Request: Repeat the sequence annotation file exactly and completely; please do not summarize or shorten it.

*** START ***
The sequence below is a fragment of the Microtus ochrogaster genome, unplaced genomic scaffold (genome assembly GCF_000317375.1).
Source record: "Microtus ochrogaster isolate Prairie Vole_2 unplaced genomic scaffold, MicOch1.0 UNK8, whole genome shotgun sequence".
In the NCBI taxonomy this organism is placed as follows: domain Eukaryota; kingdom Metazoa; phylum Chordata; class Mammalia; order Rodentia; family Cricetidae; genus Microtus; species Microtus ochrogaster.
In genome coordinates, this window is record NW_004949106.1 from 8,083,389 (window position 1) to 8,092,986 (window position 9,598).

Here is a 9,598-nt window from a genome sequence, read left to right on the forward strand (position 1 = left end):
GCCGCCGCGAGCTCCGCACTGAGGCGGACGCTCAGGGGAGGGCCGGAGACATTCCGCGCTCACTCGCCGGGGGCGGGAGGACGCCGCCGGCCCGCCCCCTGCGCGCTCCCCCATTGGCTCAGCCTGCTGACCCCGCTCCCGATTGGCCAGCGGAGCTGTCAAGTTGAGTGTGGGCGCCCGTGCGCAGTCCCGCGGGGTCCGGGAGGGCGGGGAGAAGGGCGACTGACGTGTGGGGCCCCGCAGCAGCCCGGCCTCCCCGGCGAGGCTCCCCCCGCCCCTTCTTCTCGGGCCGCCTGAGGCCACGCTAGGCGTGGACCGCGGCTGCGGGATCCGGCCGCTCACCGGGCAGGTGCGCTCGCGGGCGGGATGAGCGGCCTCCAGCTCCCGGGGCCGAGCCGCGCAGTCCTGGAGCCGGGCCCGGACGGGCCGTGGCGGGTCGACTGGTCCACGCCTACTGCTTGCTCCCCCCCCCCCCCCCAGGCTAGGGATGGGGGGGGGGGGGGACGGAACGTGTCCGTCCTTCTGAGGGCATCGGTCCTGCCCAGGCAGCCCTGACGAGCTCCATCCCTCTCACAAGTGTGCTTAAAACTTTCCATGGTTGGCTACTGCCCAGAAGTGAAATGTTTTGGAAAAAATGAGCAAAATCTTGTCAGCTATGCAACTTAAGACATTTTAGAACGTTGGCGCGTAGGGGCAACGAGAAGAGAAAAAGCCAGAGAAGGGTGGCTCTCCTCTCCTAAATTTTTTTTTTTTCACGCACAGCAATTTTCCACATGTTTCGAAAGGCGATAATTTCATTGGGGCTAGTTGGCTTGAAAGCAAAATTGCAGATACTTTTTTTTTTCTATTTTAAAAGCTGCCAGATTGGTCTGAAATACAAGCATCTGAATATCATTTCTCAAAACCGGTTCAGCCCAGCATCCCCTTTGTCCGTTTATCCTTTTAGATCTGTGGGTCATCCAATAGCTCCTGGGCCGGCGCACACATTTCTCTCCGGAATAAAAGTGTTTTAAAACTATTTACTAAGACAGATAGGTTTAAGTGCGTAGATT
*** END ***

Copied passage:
The sequence below is a fragment of the Microtus ochrogaster genome, unplaced genomic scaffold (genome assembly GCF_000317375.1).
Source record: "Microtus ochrogaster isolate Prairie Vole_2 unplaced genomic scaffold, MicOch1.0 UNK8, whole genome shotgun sequence".
In the NCBI taxonomy this organism is placed as follows: domain Eukaryota; kingdom Metazoa; phylum Chordata; class Mammalia; order Rodentia; family Cricetidae; genus Microtus; species Microtus ochrogaster.
In genome coordinates, this window is record NW_004949106.1 from 8,083,389 (window position 1) to 8,092,986 (window position 9,598).

Here is a 9,598-nt window from a genome sequence, read left to right on the forward strand (position 1 = left end):
GCCGCCGCGAGCTCCGCACTGAGGCGGACGCTCAGGGGAGGGCCGGAGACATTCCGCGCTCACTCGCCGGGGGCGGGAGGACGCCGCCGGCCCGCCCCCTGCGCGCTCCCCCATTGGCTCAGCCTGCTGACCCCGCTCCCGATTGGCCAGCGGAGCTGTCAAGTTGAGTGTGGGCGCCCGTGCGCAGTCCCGCGGGGTCCGGGAGGGCGGGGAGAAGGGCGACTGACGTGTGGGGCCCCGCAGCAGCCCGGCCTCCCCGGCGAGGCTCCCCCCGCCCCTTCTTCTCGGGCCGCCTGAGGCCACGCTAGGCGTGGACCGCGGCTGCGGGATCCGGCCGCTCACCGGGCAGGTGCGCTCGCGGGCGGGATGAGCGGCCTCCAGCTCCCGGGGCCGAGCCGCGCAGTCCTGGAGCCGGGCCCGGACGGGCCGTGGCGGGTCGACTGGTCCACGCCTACTGCTTGCTCCCCCCCCCCCCCCCAGGCTAGGGATGGGGGGGGGGGGGGACGGAACGTGTCCGTCCTTCTGAGGGCATCGGTCCTGCCCAGGCAGCCCTGACGAGCTCCATCCCTCTCACAAGTGTGCTTAAAACTTTCCATGGTTGGCTACTGCCCAGAAGTGAAATGTTTTGGAAAAAATGAGCAAAATCTTGTCAGCTATGCAACTTAAGACATTTTAGAACGTTGGCGCGTAGGGGCAACGAGAAGAGAAAAAGCCAGAGAAGGGTGGCTCTCCTCTCCTAAATTTTTTTTTTTTCACGCACAGCAATTTTCCACATGTTTCGAAAGGCGATAATTTCATTGGGGCTAGTTGGCTTGAAAGCAAAATTGCAGATACTTTTTTTTTTCTATTTTAAAAGCTGCCAGATTGGTCTGAAATACAAGCATCTGAATATCATTTCTCAAAACCGGTTCAGCCCAGCATCCCCTTTGTCCGTTTATCCTTTTAGATCTGTGGGTCATCCAATAGCTCCTGGGCCGGCGCACACATTTCTCTCCGGAATAAAAGTGTTTTAAAACTATTTACTAAGACAGATAGGTTTAAGTGCGTAGATT